European Parliament Reports on Property Rights for Couples

On 21 August 2013, the Committee on Legal Affairs of the European Parliament issued its Report on the proposal for a Council regulation on jurisdiction, applicable law and the recognition and enforcement of decisions in matters of matrimonial property regimes (COM(2011)0126 – C7-0093/2011 – 2011/0059(CNS)). The procedure file of the proposal is available here. The rapporteur was Alexandra Thein. On the same day, the same Committee also released another report: Report on the proposal for a Council regulation on jurisdiction, applicable law and the recognition and enforcement of decisions regarding the property consequences of registered partnerships (COM(2011)0127 – C7-0094/2011 – 2011/0060(CNS)). The procedure file of the proposal is available here. The rapporteur was again Alexandra Thein. According to the final draft agenda of the Parliament, a joint debate took place yesterday on the property rights for couples in the EU, namely on the two above-mentioned reports. The final draft agenda is available here. H/T: Edina Márton

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  • Jan von Hein September 10, 2013, 10:10 am

    With due respect for the considerable efforts made by the rapporteur and the other EP members, there are two points in the revised draft referring to general principles of PIL which do not appear fully convincing. First of all, the reformulation of the Commission’s proposal for overriding mandatory provisions is not made clearer by the proposed amendment 69. Whereas modern conflicts doctrine and the existing EU conflicts regulations clearly distinguish between a special connection devised for internationally mandatory rules (“Eingriffsnormen”) on the one hand (see Articles 9 Rome , 16 Rome II), and a primarily “negative” function of public policy on the other (cf. Articles 21 Rome I, 26 Rome II), Amendment 69 mixes the two concepts by describing overriding mandatory provisions as “provisions the disregard for which would be manifestly incompatible with the public policy (ordre public) of the Member State concerned”. This brings us back to the notion of a “positive” public policy clause that has a venerable tradition in the romanic legal family, but which is not supported by the more differentiated EU legislation so far. Moreover, it begs the question why such a provision should be necessary if there is already a general public policy clause in Art. 23.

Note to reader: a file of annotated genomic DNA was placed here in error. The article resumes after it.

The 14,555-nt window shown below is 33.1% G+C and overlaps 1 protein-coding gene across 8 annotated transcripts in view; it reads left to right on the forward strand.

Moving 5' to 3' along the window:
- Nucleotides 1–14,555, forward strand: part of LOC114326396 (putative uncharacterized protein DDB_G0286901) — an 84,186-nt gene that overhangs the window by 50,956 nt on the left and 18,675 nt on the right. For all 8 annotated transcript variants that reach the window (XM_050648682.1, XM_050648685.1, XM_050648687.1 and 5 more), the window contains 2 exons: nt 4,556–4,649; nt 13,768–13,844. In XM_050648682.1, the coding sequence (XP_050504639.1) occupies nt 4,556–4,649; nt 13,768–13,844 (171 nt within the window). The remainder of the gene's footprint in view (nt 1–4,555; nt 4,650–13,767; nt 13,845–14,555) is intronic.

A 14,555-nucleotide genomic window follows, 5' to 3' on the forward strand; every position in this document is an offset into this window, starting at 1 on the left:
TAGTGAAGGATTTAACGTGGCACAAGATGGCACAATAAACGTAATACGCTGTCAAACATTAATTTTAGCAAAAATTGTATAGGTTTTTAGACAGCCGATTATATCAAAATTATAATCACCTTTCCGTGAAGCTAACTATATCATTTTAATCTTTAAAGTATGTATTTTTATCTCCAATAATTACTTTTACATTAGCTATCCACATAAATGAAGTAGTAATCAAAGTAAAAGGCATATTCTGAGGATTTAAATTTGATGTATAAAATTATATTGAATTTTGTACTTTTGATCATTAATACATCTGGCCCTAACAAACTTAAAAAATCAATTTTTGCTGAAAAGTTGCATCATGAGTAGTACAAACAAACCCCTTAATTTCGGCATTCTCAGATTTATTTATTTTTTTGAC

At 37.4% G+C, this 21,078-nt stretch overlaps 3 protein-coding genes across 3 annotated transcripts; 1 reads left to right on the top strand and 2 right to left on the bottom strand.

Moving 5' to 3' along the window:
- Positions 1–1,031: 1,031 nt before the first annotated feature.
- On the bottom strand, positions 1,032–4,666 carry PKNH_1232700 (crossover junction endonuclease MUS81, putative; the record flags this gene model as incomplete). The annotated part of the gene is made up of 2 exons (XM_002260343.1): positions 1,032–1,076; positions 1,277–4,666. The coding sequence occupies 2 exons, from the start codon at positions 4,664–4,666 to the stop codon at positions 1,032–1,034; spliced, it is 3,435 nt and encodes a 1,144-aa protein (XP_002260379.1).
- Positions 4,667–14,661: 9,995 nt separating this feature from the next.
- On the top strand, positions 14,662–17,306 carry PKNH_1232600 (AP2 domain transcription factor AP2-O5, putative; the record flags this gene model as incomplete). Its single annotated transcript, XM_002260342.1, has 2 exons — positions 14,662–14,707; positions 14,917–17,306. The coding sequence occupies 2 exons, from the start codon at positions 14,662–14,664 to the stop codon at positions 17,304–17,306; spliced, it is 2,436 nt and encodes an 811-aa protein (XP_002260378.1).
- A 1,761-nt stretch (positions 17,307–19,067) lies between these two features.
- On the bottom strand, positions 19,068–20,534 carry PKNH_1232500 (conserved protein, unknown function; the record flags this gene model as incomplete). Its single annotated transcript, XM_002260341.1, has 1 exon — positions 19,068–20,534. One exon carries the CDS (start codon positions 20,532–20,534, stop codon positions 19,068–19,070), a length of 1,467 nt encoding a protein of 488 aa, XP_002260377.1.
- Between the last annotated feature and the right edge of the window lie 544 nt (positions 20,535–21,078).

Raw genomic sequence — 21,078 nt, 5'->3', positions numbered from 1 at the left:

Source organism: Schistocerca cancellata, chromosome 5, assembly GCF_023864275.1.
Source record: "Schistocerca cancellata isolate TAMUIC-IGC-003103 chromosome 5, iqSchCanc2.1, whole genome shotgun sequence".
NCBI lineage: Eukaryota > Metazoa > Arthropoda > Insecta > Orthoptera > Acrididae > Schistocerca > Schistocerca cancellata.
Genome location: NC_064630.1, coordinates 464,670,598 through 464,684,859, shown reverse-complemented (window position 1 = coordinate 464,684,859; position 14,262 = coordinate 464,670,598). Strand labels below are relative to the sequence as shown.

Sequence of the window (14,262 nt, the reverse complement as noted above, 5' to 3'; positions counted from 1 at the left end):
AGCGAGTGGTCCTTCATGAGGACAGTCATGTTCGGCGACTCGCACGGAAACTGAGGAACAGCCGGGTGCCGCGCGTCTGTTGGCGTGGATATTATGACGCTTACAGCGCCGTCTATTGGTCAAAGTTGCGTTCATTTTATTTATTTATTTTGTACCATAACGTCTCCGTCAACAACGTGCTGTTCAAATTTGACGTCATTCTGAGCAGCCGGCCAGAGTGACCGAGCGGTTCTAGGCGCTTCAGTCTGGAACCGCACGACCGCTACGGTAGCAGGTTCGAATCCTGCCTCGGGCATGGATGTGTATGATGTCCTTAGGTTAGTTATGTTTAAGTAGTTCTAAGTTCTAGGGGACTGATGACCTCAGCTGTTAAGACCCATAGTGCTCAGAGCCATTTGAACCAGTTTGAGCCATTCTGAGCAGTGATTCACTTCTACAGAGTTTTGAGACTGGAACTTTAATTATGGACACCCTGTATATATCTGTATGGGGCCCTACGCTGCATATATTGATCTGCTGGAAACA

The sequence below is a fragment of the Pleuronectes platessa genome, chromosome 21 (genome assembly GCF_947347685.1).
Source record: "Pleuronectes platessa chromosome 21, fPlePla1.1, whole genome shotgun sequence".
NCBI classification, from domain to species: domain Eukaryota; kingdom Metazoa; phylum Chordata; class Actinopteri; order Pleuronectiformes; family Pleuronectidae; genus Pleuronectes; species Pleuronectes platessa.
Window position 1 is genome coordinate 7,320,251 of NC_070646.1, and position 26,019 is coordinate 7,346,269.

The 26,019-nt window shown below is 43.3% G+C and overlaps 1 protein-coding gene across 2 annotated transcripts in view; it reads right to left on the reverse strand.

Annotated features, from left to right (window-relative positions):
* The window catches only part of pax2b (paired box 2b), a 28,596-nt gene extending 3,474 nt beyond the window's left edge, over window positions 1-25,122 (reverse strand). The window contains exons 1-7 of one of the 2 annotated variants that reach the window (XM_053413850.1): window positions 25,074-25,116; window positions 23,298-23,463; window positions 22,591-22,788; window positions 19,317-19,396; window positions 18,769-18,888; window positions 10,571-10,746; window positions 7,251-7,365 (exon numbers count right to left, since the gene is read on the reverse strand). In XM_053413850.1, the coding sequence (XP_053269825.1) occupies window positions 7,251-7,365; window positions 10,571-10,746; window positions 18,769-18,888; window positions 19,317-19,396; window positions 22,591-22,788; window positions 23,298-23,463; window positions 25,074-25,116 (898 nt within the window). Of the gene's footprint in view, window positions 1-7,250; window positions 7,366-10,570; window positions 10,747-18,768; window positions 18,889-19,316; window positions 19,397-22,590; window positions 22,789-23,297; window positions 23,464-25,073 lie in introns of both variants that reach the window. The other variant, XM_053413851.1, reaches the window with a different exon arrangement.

Apart from that, it is quite surprising that, in spite of the ambition to ensure coherence with the Regulation on successions, renvoi (Article 24) remains — contrary to Article 34 of the Successions Regulation — totally excluded, even in relations with third states, which is merely justified by a reference to the Rome I Regulation (Amendment 71). Why this should be so (coherence with Rome III, perhaps?) remains a mystery.
    Is it really necessary to reinvent the wheel every time that another EU Regulation on the conflict of laws is prepared? Or do we need a Rome-0-Regulation, after all? See http://conflictoflaws.net/2013/do-we-need-a-rome-0-regulation/

  • Laura | Dutch Law Firm AMS September 10, 2013, 2:00 pm

    Thanks for sharing this information, I agree with Jan von Hein, is it necessary to reinvent the wheel every time? In my opinion it is not!